was one of the most respected players in the league in large
part because of the quality of person he is. Among his responsibilities
is to advise us on the character of players throughout the
What would you say is the single biggest learning
from the tech sector that you have tried to apply in
your role at the Florida Panthers?
Probably the single biggest learning I got from the tech
sector was the importance of metrics. In the tech sector
we had a whole set of KPIs (key performance indicators) by
which we managed the business. I had not seen that before.
That is not to say that we were unsophisticated in the NHL,
just that the tech sector was more rigorous in focusing organizations
on certain things that were agreed to be most important for
I have really taken those lessons to heart and am trying
to apply them in our organization. Take scouting for example.
In hockey, you draft someone at a young age and it could
be 4-5 years before you start to see whether they have a
real future in the NHL. It is difficult to even remember
who the scout was sometimes by the time the player realizes
or fails to realize his potential. We are trying different
things now. We are setting scouting goals around the number
of draft picks who become NHL players, we are introducing
new metrics by which to evaluate and keep track of players,
and we are looking at how we organize, compensate and deploy
our scouts so as to maximize our overall effectiveness. And
we will do this across all parts of our organization.
Corporate culture is the other thing.
Hockey is often reduced to winning and losing and whether
you make the playoffs, but good teams have a culture, one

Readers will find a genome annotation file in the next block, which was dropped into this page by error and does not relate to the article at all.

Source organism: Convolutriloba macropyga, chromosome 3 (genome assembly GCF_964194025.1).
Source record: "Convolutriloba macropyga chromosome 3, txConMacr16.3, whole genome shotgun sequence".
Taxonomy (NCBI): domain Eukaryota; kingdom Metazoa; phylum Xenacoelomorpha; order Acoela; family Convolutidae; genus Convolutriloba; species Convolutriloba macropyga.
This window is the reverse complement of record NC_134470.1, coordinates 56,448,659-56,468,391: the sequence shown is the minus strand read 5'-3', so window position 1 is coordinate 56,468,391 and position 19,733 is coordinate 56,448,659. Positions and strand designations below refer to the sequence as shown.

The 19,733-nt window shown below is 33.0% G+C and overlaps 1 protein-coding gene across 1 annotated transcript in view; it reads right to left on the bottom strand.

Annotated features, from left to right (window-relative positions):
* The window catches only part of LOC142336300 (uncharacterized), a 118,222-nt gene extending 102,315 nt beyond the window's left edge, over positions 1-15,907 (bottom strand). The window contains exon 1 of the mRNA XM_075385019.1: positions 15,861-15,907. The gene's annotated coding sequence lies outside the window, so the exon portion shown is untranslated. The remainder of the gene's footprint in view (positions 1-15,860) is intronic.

that players thrive in and long to play for. In one of
the tech firms I worked for, the CEO constantly reinforced
a culture which valued hard work, innovation, fun, and
work/life balance. We are doing the same kind of things
in Florida. We want innovation and are constantly evaluating
the manner in which we do things. For example we are looking
at how we train and condition our players, how we reward
them, how we build team spirit, the criteria we use to
draft players, and even how we interact with our fans. We are embarking on some very innovative
leadership development programs this year which will not
only have the effect of building team spirit, which can be
difficult with so much movement in the league, but also the
players as individuals and future leaders. There are no shortages
of opportunities to innovate in our business and innovation
has to be everyone’s job.
Balance is probably the most difficult aspect of our culture
as we have such an intensive, high travel business. But it
is important and we are working on a number of initiatives
involving family that try to recognize that the player on
the ice is more than just an athlete, he is a husband, a
father and a son and we have to make room for all of those
responsibilities. If we are going to tell our players that
character matters, we have to live that at a team level as
Would you return to the technology sector?
I really enjoyed the technology sector. I was given wonderful
opportunities there and had the chance to work with some superb
people, some of whom will be my friends for the rest of my
life. But hockey is in my blood and for me there is no place
else I would rather be.